• Review support offerings. In addition to device features, healthcare facilities should determine if the manufacturer provides clinical and laboratory evidence as well as maintenance, public relations, and/or marketing support. Healthcare facilities should verify the efficacy, performance and functionality of the device by reviewing results of third-party laboratory testing for kill claims against key healthcare pathogens and scientific studies on facility usage. Additionally, by reviewing support offerings, healthcare facilities can ensure they are investing in not only a top technology but a real partner who is committed to providing in-person training and in-servicing to educate end users.

As healthcare facilities work to respond to the challenges presented by HAI-causing pathogens, many are re-evaluating their infection prevention strategies and beginning to integrate new products and technologies to enhance environmental hygiene and patient safety. Whether you are considering investing in new “no-touch” technologies, or making a seemingly small change, like implementing a new broad-spectrum disinfectant that is optimized for surface compatibility, remember that the right products paired with the right protocols can make a big difference. Remember, even perfect products and protocols won’t work as intended if they are not implemented or followed correctly. Ongoing education, training and monitoring are essential to reinforce best practices and ensure compliance.

Sarah Bell-West, PhD, and Katherine Velez, PhD, are scientists wth Clorox Healthcare.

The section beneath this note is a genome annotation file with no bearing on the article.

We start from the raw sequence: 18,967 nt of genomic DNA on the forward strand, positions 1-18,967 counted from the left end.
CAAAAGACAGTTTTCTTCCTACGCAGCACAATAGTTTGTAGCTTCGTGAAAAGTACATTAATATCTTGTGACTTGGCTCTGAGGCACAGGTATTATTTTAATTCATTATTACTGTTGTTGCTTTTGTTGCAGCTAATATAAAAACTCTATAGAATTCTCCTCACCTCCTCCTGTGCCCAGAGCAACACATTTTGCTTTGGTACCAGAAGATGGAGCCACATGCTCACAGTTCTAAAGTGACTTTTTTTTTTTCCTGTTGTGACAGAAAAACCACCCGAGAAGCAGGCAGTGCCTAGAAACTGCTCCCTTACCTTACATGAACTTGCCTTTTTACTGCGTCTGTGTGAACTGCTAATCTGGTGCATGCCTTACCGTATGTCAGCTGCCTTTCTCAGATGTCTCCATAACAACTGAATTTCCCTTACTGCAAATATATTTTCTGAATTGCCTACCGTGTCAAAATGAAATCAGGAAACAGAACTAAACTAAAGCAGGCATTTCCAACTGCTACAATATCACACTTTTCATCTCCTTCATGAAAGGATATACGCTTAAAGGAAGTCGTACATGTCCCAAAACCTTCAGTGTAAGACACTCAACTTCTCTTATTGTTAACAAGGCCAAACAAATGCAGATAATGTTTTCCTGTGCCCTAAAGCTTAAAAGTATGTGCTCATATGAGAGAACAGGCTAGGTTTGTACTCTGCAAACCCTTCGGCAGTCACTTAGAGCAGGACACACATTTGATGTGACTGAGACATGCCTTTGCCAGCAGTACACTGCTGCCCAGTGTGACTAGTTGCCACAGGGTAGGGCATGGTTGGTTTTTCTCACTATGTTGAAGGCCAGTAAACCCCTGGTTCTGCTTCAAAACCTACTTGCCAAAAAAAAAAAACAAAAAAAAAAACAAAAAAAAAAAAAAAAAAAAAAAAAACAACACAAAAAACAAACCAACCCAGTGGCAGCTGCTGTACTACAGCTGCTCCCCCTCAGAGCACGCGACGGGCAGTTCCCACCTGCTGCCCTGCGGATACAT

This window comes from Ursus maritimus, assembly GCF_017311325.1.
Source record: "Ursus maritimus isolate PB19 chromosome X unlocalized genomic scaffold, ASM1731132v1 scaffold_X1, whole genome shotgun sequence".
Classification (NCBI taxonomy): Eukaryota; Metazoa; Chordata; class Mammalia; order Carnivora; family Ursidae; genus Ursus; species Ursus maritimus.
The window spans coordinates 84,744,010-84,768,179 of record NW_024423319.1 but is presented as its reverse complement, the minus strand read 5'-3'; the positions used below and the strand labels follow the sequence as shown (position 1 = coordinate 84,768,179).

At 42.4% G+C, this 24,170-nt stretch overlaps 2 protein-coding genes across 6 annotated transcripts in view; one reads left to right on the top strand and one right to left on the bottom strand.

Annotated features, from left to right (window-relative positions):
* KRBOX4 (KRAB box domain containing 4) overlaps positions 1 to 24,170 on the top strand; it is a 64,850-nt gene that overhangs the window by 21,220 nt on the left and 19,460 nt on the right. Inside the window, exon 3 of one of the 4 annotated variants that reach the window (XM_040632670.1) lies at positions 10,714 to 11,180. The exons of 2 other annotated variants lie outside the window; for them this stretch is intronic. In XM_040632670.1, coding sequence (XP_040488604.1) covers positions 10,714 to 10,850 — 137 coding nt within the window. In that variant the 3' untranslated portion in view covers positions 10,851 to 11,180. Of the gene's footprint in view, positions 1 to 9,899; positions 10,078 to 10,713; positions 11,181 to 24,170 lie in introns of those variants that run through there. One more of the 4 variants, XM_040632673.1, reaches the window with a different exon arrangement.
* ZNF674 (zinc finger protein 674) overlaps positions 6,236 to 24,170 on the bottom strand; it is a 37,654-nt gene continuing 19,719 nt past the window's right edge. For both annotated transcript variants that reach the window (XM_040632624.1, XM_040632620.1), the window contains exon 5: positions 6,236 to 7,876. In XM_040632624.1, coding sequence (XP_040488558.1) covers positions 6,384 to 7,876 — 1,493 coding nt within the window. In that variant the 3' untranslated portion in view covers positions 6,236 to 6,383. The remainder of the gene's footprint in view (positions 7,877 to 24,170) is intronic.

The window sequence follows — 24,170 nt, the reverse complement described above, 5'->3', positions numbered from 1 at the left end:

1. https://www.cdc.gov/hai/surveillance/index.html. Accessed Aug. 6, 2017.

2. Mitchell BG, et al. “Risk of organism acquisition from prior room occupants: a systematic review and meta-analysis.” J Hosp. Infect. 2015; 91(3):211–217.

 

See the latest posts on our homepage


Share

Topic Area: Infection Control


Recent Posts
Recent Posts

40 states report flu activity


The proportion of outpatient visits for influenzalike illness increased slightly

11/16/2018

Epidemic calendar tracks seasons of 69 infectious


Influenza is not the only infectious disease with a season

11/16/2018

Focus: New construction

Psychiatric care for children designed to be 'pavilion in the park'


Virginia Treatment Center for Children in Richmond uses warm, bright colors and natural light, according to an article on the Healthcare Design website

11/16/2018

Focus: Security

Tampa Bay hospitals hit by criminal activity


A survey found that hospitals self-reported violent crimes are occurring at the annual rate of once for every 100 hospital beds

11/16/2018

Healthcare facilities have unique floor care issues


In environments such as hospitals and nursing homes there will be a need for optimum hygiene

11/16/2018





Post Comment




FREE
NEWSLETTER

• News and Updates
• Webcast Alerts
• Building Technologies



All fields are required.